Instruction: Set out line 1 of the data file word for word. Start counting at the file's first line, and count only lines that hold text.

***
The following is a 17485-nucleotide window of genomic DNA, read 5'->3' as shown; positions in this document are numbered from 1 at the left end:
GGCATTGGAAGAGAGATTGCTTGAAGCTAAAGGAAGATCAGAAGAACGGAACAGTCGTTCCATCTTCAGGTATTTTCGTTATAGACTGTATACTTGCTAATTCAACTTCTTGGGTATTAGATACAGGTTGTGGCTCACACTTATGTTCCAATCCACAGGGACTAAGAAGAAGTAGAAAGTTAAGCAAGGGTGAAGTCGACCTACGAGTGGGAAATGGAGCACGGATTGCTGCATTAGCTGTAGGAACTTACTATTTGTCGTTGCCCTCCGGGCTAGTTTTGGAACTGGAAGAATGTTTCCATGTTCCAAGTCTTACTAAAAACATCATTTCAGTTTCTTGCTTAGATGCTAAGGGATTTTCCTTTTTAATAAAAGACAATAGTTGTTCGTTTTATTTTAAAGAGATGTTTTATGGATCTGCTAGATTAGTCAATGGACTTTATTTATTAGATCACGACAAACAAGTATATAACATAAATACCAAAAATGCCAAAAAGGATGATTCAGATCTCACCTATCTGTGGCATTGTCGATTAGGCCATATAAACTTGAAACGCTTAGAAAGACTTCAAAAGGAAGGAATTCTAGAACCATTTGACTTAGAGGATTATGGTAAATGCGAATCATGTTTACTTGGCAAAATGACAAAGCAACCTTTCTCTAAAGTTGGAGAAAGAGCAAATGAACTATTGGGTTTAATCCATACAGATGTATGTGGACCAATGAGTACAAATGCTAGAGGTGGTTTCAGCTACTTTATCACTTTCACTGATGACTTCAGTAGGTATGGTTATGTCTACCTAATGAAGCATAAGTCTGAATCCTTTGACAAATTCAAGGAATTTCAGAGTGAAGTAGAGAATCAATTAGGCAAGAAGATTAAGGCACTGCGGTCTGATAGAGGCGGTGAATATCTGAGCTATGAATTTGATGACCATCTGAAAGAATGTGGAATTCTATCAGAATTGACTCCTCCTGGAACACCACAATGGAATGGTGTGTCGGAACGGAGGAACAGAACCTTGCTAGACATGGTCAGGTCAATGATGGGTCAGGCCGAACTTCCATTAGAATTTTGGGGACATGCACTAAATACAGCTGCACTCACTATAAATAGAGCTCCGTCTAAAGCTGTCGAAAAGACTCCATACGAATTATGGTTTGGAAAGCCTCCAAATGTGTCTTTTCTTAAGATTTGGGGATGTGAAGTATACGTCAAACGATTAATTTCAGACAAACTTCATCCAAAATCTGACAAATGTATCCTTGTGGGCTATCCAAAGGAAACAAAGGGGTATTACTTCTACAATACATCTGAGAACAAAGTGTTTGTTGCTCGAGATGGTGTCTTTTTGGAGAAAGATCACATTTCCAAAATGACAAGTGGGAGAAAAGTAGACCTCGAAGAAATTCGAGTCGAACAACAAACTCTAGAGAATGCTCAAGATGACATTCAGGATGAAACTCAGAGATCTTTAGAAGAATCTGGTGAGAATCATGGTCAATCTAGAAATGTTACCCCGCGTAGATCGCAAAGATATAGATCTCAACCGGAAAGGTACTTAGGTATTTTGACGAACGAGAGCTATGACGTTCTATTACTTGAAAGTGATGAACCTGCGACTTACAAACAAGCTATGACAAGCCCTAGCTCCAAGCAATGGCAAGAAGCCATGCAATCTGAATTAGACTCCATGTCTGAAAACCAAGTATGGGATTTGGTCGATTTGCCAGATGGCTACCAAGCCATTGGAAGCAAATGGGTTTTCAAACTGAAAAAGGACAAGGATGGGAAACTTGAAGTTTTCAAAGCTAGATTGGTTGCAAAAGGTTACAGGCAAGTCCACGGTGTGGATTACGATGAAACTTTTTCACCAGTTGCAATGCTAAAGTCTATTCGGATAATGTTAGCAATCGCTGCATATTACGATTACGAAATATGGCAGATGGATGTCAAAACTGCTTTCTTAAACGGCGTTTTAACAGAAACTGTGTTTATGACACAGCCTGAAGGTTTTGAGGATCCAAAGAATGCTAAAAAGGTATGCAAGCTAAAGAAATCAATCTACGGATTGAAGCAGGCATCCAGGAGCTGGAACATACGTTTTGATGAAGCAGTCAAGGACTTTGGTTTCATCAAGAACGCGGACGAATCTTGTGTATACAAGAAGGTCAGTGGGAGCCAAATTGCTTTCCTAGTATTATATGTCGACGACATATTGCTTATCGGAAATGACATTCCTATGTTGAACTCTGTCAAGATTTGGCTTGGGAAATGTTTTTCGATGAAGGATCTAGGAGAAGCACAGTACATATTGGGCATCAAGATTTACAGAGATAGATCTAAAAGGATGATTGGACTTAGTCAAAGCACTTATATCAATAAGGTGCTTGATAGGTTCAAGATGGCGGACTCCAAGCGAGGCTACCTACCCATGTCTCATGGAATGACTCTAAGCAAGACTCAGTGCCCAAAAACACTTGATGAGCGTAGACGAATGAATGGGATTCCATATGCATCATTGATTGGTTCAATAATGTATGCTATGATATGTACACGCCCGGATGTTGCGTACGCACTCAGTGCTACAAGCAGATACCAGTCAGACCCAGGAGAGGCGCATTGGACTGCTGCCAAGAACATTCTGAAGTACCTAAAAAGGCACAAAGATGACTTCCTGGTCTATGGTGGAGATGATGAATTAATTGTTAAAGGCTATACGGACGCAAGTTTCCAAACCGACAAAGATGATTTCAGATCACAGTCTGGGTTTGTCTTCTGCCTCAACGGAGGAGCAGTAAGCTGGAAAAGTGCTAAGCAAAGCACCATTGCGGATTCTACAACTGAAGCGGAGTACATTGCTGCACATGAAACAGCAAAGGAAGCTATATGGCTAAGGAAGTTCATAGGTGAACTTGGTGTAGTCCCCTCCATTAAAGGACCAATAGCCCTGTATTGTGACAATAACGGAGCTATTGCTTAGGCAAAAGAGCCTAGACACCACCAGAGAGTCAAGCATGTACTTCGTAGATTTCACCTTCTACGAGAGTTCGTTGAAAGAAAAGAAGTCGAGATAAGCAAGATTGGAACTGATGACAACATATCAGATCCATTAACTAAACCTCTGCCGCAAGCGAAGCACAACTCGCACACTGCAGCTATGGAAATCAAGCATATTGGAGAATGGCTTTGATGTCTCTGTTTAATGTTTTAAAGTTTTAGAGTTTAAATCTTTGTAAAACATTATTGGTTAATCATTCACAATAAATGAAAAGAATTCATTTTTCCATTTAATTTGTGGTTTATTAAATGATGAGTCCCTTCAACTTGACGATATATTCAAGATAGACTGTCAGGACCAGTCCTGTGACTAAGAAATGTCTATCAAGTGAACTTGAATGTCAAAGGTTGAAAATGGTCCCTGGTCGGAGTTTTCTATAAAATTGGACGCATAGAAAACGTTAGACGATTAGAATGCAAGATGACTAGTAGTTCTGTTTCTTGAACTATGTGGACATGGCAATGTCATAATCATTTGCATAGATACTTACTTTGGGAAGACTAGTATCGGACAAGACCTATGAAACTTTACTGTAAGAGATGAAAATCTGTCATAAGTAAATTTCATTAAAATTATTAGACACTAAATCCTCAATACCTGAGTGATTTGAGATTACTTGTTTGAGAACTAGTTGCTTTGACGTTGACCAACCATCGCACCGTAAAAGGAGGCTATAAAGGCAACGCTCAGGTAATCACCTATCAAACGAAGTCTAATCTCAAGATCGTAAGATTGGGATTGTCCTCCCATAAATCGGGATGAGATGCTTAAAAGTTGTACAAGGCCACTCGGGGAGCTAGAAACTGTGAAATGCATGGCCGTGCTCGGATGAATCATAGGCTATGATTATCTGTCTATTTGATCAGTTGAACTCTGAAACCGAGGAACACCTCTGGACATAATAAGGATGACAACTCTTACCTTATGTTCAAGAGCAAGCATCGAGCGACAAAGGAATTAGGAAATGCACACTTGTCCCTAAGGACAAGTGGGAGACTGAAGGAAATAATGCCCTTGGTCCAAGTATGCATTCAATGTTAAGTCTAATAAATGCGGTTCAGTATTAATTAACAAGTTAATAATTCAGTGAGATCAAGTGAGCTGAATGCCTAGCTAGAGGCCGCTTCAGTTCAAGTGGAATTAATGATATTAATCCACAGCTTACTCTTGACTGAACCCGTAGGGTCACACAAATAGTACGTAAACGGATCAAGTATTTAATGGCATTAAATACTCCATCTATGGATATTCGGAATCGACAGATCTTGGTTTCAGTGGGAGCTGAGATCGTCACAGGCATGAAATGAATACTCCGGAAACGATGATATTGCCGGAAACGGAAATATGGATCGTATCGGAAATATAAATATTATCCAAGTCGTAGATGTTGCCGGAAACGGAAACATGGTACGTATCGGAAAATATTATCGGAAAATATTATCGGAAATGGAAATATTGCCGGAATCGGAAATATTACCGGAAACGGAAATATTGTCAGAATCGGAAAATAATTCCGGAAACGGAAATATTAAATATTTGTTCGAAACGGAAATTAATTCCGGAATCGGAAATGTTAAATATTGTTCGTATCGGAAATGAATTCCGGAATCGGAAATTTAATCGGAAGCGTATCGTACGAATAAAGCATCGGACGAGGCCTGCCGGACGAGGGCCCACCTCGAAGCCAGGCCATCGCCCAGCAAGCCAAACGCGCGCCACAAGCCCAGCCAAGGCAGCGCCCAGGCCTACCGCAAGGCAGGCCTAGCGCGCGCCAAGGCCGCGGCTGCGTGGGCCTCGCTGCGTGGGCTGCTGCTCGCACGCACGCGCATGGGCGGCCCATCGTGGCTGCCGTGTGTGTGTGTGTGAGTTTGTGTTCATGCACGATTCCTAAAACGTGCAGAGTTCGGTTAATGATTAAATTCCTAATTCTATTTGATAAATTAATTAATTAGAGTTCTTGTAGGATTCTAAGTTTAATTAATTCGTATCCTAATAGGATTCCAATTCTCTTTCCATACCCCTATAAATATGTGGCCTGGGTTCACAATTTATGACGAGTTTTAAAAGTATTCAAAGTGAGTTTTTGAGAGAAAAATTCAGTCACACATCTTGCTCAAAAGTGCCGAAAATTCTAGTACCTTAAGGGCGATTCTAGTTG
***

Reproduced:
The following is a 17485-nucleotide window of genomic DNA, read 5'->3' as shown; positions in this document are numbered from 1 at the left end: